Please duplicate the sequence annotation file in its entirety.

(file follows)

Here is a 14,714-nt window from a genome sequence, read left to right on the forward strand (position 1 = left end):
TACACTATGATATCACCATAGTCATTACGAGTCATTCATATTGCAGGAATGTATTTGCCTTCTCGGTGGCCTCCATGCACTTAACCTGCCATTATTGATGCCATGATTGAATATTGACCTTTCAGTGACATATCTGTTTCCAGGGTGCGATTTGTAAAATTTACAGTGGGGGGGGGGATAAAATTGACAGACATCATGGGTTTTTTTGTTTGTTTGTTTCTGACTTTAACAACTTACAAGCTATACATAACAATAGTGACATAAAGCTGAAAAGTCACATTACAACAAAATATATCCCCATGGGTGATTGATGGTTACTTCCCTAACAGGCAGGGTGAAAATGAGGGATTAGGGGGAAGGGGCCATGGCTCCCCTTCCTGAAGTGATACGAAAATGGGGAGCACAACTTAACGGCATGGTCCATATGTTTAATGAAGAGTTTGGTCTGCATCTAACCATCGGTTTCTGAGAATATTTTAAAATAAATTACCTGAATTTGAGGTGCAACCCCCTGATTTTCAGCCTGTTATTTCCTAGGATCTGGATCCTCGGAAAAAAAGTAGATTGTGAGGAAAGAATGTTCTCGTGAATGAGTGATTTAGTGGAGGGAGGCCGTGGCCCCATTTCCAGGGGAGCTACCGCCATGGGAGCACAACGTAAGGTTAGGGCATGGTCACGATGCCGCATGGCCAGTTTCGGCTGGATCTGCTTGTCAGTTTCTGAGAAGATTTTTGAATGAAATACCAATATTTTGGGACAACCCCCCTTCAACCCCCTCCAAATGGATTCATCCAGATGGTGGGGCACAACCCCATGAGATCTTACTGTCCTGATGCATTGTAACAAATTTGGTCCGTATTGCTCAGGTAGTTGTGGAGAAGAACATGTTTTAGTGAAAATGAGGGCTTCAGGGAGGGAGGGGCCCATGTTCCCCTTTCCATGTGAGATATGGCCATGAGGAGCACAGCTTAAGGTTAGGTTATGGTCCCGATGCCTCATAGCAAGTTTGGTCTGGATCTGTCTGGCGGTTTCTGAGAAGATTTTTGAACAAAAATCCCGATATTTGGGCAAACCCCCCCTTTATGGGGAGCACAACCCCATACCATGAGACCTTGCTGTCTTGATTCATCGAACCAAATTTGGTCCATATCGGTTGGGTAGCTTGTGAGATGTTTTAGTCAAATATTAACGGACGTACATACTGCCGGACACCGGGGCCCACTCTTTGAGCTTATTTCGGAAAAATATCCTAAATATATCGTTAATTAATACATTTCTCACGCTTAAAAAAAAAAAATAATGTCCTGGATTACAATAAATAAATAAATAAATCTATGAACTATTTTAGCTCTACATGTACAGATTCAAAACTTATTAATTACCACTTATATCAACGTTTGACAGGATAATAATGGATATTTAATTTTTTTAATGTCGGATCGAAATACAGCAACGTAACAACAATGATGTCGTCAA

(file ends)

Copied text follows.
Here is a 14,714-nt window from a genome sequence, read left to right on the forward strand (position 1 = left end):
TACACTATGATATCACCATAGTCATTACGAGTCATTCATATTGCAGGAATGTATTTGCCTTCTCGGTGGCCTCCATGCACTTAACCTGCCATTATTGATGCCATGATTGAATATTGACCTTTCAGTGACATATCTGTTTCCAGGGTGCGATTTGTAAAATTTACAGTGGGGGGGGGGATAAAATTGACAGACATCATGGGTTTTTTTGTTTGTTTGTTTCTGACTTTAACAACTTACAAGCTATACATAACAATAGTGACATAAAGCTGAAAAGTCACATTACAACAAAATATATCCCCATGGGTGATTGATGGTTACTTCCCTAACAGGCAGGGTGAAAATGAGGGATTAGGGGGAAGGGGCCATGGCTCCCCTTCCTGAAGTGATACGAAAATGGGGAGCACAACTTAACGGCATGGTCCATATGTTTAATGAAGAGTTTGGTCTGCATCTAACCATCGGTTTCTGAGAATATTTTAAAATAAATTACCTGAATTTGAGGTGCAACCCCCTGATTTTCAGCCTGTTATTTCCTAGGATCTGGATCCTCGGAAAAAAAGTAGATTGTGAGGAAAGAATGTTCTCGTGAATGAGTGATTTAGTGGAGGGAGGCCGTGGCCCCATTTCCAGGGGAGCTACCGCCATGGGAGCACAACGTAAGGTTAGGGCATGGTCACGATGCCGCATGGCCAGTTTCGGCTGGATCTGCTTGTCAGTTTCTGAGAAGATTTTTGAATGAAATACCAATATTTTGGGACAACCCCCCTTCAACCCCCTCCAAATGGATTCATCCAGATGGTGGGGCACAACCCCATGAGATCTTACTGTCCTGATGCATTGTAACAAATTTGGTCCGTATTGCTCAGGTAGTTGTGGAGAAGAACATGTTTTAGTGAAAATGAGGGCTTCAGGGAGGGAGGGGCCCATGTTCCCCTTTCCATGTGAGATATGGCCATGAGGAGCACAGCTTAAGGTTAGGTTATGGTCCCGATGCCTCATAGCAAGTTTGGTCTGGATCTGTCTGGCGGTTTCTGAGAAGATTTTTGAACAAAAATCCCGATATTTGGGCAAACCCCCCCTTTATGGGGAGCACAACCCCATACCATGAGACCTTGCTGTCTTGATTCATCGAACCAAATTTGGTCCATATCGGTTGGGTAGCTTGTGAGATGTTTTAGTCAAATATTAACGGACGTACATACTGCCGGACACCGGGGCCCACTCTTTGAGCTTATTTCGGAAAAATATCCTAAATATATCGTTAATTAATACATTTCTCACGCTTAAAAAAAAAAAATAATGTCCTGGATTACAATAAATAAATAAATAAATCTATGAACTATTTTAGCTCTACATGTACAGATTCAAAACTTATTAATTACCACTTATATCAACGTTTGACAGGATAATAATGGATATTTAATTTTTTTAATGTCGGATCGAAATACAGCAACGTAACAACAATGATGTCGTCAA